Old Settler’s Festival – Austin, Texas, Friday April 11, 2014
Now in its 27th year The Old Settler’s Festival remains a comfortable event despite the remarks of a few attendees that it was getting ‘really big.’ If 8,000 is big then I’ll take it any day. Friday evening might have been nearly sold out but you could still find plenty of space to sit at either of the two stages in the afternoon sun or in some of the shady spots. Last year’s event was uncharacteristically cold, this time around it was comfortable. I bought along a sweater just in case and used it late in the evening.
Of course, the headliner was Jeff Bridges, who is never going to escape ‘The Dude’ tag but his connection via the film Crazy Heart to revered local musician Stephen Bruton enabled him to make an immediate connection. Bridges tossed in the Bruton and T Bone Burnett references as often as possible and even found time to mention Ryan Bingham and play his song ‘The Weary Kind’ from Crazy Heart.
Naturally enough, Bridges headline set relied heavily on songs from Crazy Heart and from his own 2011 eponymous solo album. The songs fit Bridges voice well and he was helped by a crack band who carry him along well enough so he can relax. After all, he is an actor not a full-time singer! And he acquited himself well, charmed the crowd and proved that he was not out of place.
Preceding Bridges on the main Hill Country stage, Shovels & Rope – Cary Ann Hearst and Michael Trent – were exceptional. They come across like a much more upbeat Civil Wars. I know comparisons are odious but that is one that came to mind. In this case, the audience reacted strongly to an entertaining set, sprinkled with some new songs and plenty of great harmonies.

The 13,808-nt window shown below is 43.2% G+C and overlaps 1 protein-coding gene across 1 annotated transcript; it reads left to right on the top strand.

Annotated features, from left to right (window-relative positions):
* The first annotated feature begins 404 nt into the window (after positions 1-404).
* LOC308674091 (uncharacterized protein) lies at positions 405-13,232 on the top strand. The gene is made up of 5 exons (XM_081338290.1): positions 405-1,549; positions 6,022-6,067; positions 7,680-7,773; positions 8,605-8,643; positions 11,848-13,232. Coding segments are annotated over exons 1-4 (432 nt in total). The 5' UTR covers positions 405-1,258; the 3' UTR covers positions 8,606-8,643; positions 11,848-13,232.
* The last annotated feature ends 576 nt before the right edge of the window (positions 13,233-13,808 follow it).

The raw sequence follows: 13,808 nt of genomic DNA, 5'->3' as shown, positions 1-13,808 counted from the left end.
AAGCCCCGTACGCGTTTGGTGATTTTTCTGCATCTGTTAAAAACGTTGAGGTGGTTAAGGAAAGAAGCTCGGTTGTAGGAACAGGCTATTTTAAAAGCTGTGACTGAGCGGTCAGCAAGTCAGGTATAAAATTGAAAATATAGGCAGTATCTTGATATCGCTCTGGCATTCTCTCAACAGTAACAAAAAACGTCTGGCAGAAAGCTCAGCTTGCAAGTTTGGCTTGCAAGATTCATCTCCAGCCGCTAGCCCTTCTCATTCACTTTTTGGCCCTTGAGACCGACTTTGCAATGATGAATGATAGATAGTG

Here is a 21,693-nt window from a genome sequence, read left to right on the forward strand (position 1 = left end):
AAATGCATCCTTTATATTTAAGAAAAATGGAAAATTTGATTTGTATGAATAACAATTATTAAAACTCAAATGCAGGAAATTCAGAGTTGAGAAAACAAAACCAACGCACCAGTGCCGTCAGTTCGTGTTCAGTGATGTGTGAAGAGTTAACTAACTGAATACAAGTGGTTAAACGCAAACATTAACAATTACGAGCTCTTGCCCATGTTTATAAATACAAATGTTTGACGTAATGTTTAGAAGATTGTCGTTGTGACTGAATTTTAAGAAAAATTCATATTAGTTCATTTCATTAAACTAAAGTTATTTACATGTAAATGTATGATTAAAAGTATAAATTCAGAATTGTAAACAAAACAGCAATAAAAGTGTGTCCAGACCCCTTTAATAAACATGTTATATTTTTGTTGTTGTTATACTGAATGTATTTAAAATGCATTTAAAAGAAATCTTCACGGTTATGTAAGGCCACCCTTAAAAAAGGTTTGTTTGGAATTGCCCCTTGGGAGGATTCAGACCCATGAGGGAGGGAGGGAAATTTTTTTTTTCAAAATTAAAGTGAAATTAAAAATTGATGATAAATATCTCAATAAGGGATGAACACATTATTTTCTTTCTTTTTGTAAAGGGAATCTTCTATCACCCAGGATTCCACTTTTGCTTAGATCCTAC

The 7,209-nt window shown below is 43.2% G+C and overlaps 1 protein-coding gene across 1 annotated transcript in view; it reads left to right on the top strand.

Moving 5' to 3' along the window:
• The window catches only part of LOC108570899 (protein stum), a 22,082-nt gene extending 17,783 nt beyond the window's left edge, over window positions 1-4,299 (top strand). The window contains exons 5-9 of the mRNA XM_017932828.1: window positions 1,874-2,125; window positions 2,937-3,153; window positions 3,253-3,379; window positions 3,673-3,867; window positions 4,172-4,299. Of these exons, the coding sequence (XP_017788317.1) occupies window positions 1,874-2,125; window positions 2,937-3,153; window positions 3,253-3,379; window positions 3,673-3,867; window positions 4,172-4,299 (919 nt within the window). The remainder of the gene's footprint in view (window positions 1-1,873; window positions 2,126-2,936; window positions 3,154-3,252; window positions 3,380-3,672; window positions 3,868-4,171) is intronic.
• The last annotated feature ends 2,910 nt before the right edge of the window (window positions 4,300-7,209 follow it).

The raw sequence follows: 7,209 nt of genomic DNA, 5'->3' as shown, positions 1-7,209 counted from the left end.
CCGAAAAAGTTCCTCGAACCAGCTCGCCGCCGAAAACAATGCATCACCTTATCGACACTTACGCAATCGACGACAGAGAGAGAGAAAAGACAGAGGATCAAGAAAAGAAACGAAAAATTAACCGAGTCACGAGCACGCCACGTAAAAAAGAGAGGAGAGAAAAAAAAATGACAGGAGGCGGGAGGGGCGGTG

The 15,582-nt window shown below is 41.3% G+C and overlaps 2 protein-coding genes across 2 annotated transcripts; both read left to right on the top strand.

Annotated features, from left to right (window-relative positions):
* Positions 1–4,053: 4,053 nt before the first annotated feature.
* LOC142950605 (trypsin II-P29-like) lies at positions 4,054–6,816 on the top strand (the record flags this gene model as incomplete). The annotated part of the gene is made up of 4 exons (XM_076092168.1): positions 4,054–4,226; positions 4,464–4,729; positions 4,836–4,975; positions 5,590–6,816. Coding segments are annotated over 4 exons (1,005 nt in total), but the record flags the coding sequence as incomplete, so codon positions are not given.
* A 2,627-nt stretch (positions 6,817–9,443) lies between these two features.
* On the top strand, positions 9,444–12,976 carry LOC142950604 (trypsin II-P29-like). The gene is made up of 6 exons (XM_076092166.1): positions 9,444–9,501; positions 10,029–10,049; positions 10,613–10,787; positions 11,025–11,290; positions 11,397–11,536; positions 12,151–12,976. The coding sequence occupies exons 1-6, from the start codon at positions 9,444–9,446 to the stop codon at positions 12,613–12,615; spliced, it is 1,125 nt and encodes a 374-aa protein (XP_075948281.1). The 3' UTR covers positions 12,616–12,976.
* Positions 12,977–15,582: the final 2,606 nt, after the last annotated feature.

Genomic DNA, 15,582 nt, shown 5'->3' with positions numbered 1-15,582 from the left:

As for comparisons, there were some being made between Dr Ralph Stanley, 87, and bluesman BB King , 88, who got a caning in the press for his erratic performance in St Louis this week. Obviously, Stanley has slowed down and he walks gingerly on and off stage but he is still in total command. The voice is worn but what a thrill to hear him even attempt ‘O Death.’ a capella. Dr Stanley’s band provides the colour but he remains the centrepiece and most people agreed that it was great to be in the presence of a legend.
I only caught the end of the set from St Paul &The Broken Bones on the Bluebonnet Stage because it clashed with Ralph Stanley but if the reception the band got for the final few songs is anything to go by then their future is assured. To say that the crowd went wild is not an understatement. They finished with an epic reading of ‘A Change Is Gonna Come.’ Very timely given the Civil Rights Conference in town this week. They play in New Orleans next month and I will definitely put them on my list of must-sees.
Bob Schneider is a local who should be an international star but for some reason is not. Perhaps his music is too eclectic. Nevertheless, he proved a fine closing act for the first night, while on the Bluebonnet The North Mississippi Allstars really rocked the place out to finish the night. ‘Rollin’ & Tumblin’ (from their latest album World Boogie Is Coming) is a classic no matter who does it (even Dylan) and in Hill Country style it is mighty.
A brief opener for Old Settler’s but a full day tomorrow.